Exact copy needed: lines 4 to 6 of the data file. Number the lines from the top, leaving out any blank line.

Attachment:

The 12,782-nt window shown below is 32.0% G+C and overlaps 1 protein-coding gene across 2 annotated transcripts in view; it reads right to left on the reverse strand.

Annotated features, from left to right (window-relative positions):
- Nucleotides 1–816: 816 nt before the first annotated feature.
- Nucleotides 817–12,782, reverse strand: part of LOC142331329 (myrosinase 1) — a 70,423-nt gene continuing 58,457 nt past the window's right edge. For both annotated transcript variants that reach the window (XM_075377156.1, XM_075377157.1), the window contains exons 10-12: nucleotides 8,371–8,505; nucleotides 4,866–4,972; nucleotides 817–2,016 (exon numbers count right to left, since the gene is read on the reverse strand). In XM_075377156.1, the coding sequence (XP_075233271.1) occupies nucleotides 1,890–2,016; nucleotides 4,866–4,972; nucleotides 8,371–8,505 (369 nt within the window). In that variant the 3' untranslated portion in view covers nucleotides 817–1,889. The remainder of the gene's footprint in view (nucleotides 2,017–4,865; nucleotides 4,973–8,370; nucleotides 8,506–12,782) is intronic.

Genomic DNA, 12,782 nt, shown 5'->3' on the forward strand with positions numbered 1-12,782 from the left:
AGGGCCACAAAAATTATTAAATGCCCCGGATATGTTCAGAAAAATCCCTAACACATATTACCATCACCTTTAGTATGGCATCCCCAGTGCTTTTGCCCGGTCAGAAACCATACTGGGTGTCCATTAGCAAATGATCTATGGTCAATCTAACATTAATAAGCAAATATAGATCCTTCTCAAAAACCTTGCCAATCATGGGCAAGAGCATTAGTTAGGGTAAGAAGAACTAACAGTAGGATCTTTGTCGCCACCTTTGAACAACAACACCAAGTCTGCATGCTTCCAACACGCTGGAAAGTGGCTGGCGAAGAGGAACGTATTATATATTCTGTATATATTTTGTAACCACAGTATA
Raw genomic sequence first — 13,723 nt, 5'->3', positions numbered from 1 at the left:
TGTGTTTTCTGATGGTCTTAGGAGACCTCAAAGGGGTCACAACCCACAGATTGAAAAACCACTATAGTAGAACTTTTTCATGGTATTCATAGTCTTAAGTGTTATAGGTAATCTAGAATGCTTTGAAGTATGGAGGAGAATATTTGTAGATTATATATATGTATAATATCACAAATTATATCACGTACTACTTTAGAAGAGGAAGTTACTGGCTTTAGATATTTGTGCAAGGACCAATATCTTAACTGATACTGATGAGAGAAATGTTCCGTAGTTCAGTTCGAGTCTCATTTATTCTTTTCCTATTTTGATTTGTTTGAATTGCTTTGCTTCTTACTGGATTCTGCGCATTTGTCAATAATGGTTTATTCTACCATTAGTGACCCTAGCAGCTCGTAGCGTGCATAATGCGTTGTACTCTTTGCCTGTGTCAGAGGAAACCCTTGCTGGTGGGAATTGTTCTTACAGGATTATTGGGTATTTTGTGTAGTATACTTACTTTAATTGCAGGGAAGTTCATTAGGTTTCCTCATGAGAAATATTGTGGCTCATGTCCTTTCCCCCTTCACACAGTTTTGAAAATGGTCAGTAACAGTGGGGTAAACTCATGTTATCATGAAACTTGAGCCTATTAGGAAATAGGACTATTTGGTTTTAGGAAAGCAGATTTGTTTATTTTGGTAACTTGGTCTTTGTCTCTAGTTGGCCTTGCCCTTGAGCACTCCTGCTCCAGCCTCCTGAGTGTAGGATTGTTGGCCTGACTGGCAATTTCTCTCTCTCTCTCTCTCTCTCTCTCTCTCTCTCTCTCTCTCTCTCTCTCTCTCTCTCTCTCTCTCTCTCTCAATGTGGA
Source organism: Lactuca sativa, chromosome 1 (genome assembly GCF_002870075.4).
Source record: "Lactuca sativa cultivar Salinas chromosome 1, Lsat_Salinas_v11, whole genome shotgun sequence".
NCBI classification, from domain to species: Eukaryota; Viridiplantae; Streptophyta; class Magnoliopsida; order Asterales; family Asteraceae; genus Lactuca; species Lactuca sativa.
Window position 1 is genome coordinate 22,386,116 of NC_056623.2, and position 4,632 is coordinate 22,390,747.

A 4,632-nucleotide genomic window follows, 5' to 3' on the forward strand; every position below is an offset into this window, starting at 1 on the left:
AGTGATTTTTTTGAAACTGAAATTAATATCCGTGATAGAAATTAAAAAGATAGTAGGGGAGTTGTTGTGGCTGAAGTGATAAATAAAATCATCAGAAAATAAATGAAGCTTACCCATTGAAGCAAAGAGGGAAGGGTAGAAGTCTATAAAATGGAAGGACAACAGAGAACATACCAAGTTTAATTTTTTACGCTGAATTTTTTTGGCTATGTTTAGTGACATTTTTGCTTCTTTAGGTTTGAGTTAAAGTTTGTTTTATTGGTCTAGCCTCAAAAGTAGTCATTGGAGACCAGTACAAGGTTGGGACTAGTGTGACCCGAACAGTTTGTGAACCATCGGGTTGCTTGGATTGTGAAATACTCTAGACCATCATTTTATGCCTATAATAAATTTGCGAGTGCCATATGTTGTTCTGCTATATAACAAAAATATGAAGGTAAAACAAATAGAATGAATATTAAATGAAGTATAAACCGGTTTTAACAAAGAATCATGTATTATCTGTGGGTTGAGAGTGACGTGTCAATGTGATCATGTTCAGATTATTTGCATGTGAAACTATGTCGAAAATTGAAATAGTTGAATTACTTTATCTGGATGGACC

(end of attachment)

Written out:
- Nucleotides 817–12,782, reverse strand: part of LOC142331329 (myrosinase 1) — a 70,423-nt gene continuing 58,457 nt past the window's right edge. For both annotated transcript variants that reach the window (XM_075377156.1, XM_075377157.1), the window contains exons 10-12: nucleotides 8,371–8,505; nucleotides 4,866–4,972; nucleotides 817–2,016 (exon numbers count right to left, since the gene is read on the reverse strand). In XM_075377156.1, the coding sequence (XP_075233271.1) occupies nucleotides 1,890–2,016; nucleotides 4,866–4,972; nucleotides 8,371–8,505 (369 nt within the window). In that variant the 3' untranslated portion in view covers nucleotides 817–1,889. The remainder of the gene's footprint in view (nucleotides 2,017–4,865; nucleotides 4,973–8,370; nucleotides 8,506–12,782) is intronic.

Genomic DNA, 12,782 nt, shown 5'->3' on the forward strand with positions numbered 1-12,782 from the left:
AGGGCCACAAAAATTATTAAATGCCCCGGATATGTTCAGAAAAATCCCTAACACATATTACCATCACCTTTAGTATGGCATCCCCAGTGCTTTTGCCCGGTCAGAAACCATACTGGGTGTCCATTAGCAAATGATCTATGGTCAATCTAACATTAATAAGCAAATATAGATCCTTCTCAAAAACCTTGCCAATCATGGGCAAGAGCATTAGTTAGGGTAAGAAGAACTAACAGTAGGATCTTTGTCGCCACCTTTGAACAACAACACCAAGTCTGCATGCTTCCAACACGCTGGAAAGTGGCTGGCGAAGAGGAACGTATTATATATTCTGTATATATTTTGTAACCACAGTATA